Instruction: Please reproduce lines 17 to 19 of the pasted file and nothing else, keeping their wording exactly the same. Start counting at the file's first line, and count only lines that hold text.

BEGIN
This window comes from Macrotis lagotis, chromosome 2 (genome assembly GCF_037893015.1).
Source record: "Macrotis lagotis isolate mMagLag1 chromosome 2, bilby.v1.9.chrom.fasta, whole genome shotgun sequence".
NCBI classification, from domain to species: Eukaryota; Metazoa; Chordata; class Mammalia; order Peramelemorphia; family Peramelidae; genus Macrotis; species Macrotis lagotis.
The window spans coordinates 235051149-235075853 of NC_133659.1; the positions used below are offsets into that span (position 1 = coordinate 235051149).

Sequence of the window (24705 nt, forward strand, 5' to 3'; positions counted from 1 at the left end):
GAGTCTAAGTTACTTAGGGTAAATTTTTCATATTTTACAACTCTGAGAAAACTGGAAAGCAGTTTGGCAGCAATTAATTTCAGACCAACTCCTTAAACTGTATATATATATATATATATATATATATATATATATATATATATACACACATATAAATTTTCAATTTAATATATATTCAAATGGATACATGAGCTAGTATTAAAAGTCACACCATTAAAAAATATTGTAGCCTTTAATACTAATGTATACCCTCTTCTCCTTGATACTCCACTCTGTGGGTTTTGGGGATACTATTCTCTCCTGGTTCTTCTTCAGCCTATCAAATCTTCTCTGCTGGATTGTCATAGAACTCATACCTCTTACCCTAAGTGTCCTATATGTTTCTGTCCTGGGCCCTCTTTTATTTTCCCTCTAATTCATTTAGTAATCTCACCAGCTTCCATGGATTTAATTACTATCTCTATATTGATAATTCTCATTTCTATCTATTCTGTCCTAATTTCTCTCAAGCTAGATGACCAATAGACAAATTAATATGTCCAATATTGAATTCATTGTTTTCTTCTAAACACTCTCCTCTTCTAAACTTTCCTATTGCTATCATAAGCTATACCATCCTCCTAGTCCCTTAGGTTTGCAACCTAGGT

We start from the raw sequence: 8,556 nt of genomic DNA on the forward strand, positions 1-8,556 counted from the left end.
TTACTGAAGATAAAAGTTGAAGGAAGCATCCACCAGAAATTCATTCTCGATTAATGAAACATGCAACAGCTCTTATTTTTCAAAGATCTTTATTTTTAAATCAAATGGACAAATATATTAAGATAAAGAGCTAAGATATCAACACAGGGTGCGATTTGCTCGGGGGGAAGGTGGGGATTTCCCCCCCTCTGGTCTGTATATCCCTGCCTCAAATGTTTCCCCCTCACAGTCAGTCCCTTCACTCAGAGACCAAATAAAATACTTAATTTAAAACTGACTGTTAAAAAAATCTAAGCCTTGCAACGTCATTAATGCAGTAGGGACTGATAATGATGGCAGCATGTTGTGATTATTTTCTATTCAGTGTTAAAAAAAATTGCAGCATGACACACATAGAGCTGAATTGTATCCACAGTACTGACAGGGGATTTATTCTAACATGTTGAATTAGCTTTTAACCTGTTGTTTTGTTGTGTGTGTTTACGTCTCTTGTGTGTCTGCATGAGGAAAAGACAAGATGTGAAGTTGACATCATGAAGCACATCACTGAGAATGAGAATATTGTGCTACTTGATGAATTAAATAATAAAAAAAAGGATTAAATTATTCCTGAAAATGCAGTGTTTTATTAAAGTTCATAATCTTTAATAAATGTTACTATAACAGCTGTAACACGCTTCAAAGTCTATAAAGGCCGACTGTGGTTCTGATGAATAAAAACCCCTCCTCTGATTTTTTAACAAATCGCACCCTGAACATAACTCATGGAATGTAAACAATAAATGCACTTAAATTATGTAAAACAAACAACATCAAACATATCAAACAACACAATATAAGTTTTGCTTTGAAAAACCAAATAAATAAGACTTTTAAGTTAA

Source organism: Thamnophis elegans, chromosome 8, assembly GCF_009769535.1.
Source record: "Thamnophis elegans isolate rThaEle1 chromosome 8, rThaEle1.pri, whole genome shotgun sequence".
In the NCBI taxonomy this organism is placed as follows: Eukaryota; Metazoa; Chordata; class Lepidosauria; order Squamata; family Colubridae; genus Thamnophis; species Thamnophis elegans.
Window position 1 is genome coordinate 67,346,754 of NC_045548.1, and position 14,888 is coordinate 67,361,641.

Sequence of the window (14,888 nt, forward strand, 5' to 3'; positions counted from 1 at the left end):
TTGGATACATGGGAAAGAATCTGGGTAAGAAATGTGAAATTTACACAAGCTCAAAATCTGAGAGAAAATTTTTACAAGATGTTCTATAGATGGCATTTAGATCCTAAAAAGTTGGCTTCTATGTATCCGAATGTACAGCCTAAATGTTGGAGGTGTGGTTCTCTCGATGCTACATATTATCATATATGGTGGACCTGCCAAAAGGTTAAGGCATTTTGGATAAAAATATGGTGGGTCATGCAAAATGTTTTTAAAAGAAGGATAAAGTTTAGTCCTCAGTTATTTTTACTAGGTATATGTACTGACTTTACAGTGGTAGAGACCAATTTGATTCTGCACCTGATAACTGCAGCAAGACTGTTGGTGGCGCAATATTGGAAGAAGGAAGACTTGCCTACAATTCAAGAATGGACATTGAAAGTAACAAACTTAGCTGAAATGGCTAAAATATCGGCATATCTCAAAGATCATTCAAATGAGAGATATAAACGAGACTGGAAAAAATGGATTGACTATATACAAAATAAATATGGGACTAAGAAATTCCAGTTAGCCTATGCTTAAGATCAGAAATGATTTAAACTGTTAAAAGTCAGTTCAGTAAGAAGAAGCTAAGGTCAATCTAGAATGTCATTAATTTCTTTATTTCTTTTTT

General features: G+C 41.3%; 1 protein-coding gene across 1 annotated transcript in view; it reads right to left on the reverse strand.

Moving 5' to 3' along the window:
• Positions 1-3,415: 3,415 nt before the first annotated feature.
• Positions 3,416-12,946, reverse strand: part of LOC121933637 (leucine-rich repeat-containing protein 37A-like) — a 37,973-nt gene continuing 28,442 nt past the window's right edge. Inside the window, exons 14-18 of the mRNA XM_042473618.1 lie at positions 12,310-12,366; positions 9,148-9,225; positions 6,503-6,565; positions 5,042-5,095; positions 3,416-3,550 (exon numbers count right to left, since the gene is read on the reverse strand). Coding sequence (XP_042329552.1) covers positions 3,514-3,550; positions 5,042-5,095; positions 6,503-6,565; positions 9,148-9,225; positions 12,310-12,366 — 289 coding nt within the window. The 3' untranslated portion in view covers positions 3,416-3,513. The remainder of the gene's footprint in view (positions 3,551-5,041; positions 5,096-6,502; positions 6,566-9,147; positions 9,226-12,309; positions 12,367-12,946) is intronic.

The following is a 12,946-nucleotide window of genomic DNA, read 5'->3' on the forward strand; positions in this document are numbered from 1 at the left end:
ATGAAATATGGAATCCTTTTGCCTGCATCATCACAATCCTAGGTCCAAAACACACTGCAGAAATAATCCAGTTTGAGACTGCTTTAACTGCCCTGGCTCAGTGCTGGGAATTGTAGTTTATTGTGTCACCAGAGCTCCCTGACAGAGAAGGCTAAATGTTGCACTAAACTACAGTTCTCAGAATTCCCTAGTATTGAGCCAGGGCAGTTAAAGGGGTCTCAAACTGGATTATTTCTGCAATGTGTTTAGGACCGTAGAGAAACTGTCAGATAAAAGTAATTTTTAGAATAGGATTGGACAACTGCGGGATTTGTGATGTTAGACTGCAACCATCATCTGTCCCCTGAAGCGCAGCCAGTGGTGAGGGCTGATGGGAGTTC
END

• Positions 1-3,415: 3,415 nt before the first annotated feature.
• Positions 3,416-12,946, reverse strand: part of LOC121933637 (leucine-rich repeat-containing protein 37A-like) — a 37,973-nt gene continuing 28,442 nt past the window's right edge. Inside the window, exons 14-18 of the mRNA XM_042473618.1 lie at positions 12,310-12,366; positions 9,148-9,225; positions 6,503-6,565; positions 5,042-5,095; positions 3,416-3,550 (exon numbers count right to left, since the gene is read on the reverse strand). Coding sequence (XP_042329552.1) covers positions 3,514-3,550; positions 5,042-5,095; positions 6,503-6,565; positions 9,148-9,225; positions 12,310-12,366 — 289 coding nt within the window. The 3' untranslated portion in view covers positions 3,416-3,513. The remainder of the gene's footprint in view (positions 3,551-5,041; positions 5,096-6,502; positions 6,566-9,147; positions 9,226-12,309; positions 12,367-12,946) is intronic.

The following is a 12,946-nucleotide window of genomic DNA, read 5'->3' on the forward strand; positions in this document are numbered from 1 at the left end: